Journal Volume 7 2013

Belle View

A Guide to the County of Wicklow, Rev. G N Wright, 1822


Suppose, then, the visiter to have undertaken the expedition just now mentioned (of proceeding by Mrs. Latouche’s private road along the front of the wooded hill, beneath the octagonal temple), a most extensive and diversified view is gradually disclosed; to the south, the richly wooded and highly improved tract of country from Delgany to Wicklow, bounded on the east by the sea, and on the west and north by lofty mountains, which afford so much shelter, that the climates at the northern and southern sides of the chain are sensibly different.

This vast and fertile tract of country, which is thickly inhabited by gentry, is composed of an alluvial strata of limestone-gravel, pebble, limestone and marl, all of which can be converted to the purposes of manuring. In the last of these substances, viz. marl, the fossil horns of the Moose deer are found, an animal of enormous size, formerly an inhabitant of this country, and still existing in North America. A head and antlers of this stupendous creature were some years back discovered in a marl pit in Mr. Archer’s grounds near Inis-tymon. A violent dispute has existed for years amongst naturalists as to the classification of this Hibernian animal, some calling it the Elk, while others, with more propriety, have endeavoured to establish the truth and certainty of its being of the species called amongst the Algolquin nation, Moose. In a pit belonging to Mr. Brownrigg in this county, many specimens of fossil remains have been found; the horns found at Inis-tymon, are preserved in Newtown-mount Kennedy-house.
Having reached the southern extremity of the hill, a pretty seat is discovered, sheltered by trees, consisting of drapery and ornaments in the style of an eastern pavilion; it is usually called the Turkish Tent, and commands a view of the fertile vale towards Newtown-mount Kennedy...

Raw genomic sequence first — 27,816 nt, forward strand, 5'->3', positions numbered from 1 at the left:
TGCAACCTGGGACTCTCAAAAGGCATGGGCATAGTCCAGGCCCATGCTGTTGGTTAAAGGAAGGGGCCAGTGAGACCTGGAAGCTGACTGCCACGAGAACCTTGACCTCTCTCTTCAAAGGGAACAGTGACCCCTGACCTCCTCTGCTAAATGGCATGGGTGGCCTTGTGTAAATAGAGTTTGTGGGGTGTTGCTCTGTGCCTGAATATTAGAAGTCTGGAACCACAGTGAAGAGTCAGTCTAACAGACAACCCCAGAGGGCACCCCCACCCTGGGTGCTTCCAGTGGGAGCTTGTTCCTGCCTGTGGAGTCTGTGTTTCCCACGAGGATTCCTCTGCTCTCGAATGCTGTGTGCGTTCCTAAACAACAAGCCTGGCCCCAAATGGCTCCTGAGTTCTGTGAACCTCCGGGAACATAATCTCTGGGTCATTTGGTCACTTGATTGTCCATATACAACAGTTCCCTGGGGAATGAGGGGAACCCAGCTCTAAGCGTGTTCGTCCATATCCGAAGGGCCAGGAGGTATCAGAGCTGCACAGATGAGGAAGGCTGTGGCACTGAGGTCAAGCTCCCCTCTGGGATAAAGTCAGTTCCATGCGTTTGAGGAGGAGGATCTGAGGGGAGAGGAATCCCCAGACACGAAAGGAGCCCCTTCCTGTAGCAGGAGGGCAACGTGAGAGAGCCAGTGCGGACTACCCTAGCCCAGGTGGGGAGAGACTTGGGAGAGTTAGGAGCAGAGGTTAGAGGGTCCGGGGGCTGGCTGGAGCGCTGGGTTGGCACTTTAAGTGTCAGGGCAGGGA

After indulging in this delightful prospect, the visiter leaves the tent, and proceeds along the top of the hill, in a direction exactly contrary to that by which he reached it, by a path winding through thick shrubberies of evergreens, for a distance of near a quarter of a mile; on the left side of this walk a little cottage is concealed amongst the trees, where an old woman resides, whose chief employments are the care of the octagon room, and to attend upon visiters.


The Octagon House

The Octagon House

The Octagon House is a small building, raised upon a rock in an extremely exposed and elevated situation; the interior Is lined with drapery, and assumes the appearance of a bell tent; from the windows, which are glazed with plate glass, there are varied and extensive views, that to the south, over the Downs, to the north, of the Sugar-loaf; Scalp, &c.: there is here a small but judicious collection of books, and some few shells and minerals. In the hall of the octagon building is a stuffed panther, so placed, that it scarcely ever fails of startling the stranger who enters unconscious of its presence.


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